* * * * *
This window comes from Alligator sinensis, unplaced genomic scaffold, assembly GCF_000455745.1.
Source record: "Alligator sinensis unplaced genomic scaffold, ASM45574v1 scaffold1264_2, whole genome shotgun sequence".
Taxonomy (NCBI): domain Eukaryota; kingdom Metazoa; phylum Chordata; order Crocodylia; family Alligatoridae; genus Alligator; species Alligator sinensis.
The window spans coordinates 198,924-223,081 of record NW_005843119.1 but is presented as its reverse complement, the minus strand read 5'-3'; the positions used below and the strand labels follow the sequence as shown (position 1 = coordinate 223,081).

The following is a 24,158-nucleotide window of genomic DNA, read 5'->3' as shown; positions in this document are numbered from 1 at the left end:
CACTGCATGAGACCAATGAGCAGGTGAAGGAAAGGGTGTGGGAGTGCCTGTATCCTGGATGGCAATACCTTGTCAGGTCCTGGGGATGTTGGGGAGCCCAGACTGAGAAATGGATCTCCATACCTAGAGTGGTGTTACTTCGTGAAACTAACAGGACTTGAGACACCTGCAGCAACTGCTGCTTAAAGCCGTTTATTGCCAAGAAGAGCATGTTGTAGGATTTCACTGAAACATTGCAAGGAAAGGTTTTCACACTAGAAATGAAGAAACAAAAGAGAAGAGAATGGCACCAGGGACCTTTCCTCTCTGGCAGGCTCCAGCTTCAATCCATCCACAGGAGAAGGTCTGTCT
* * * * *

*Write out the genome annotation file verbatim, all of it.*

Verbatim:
This window comes from Alligator sinensis, unplaced genomic scaffold, assembly GCF_000455745.1.
Source record: "Alligator sinensis unplaced genomic scaffold, ASM45574v1 scaffold1264_2, whole genome shotgun sequence".
Taxonomy (NCBI): domain Eukaryota; kingdom Metazoa; phylum Chordata; order Crocodylia; family Alligatoridae; genus Alligator; species Alligator sinensis.
The window spans coordinates 198,924-223,081 of record NW_005843119.1 but is presented as its reverse complement, the minus strand read 5'-3'; the positions used below and the strand labels follow the sequence as shown (position 1 = coordinate 223,081).

The following is a 24,158-nucleotide window of genomic DNA, read 5'->3' as shown; positions in this document are numbered from 1 at the left end:
CACTGCATGAGACCAATGAGCAGGTGAAGGAAAGGGTGTGGGAGTGCCTGTATCCTGGATGGCAATACCTTGTCAGGTCCTGGGGATGTTGGGGAGCCCAGACTGAGAAATGGATCTCCATACCTAGAGTGGTGTTACTTCGTGAAACTAACAGGACTTGAGACACCTGCAGCAACTGCTGCTTAAAGCCGTTTATTGCCAAGAAGAGCATGTTGTAGGATTTCACTGAAACATTGCAAGGAAAGGTTTTCACACTAGAAATGAAGAAACAAAAGAGAAGAGAATGGCACCAGGGACCTTTCCTCTCTGGCAGGCTCCAGCTTCAATCCATCCACAGGAGAAGGTCTGTCT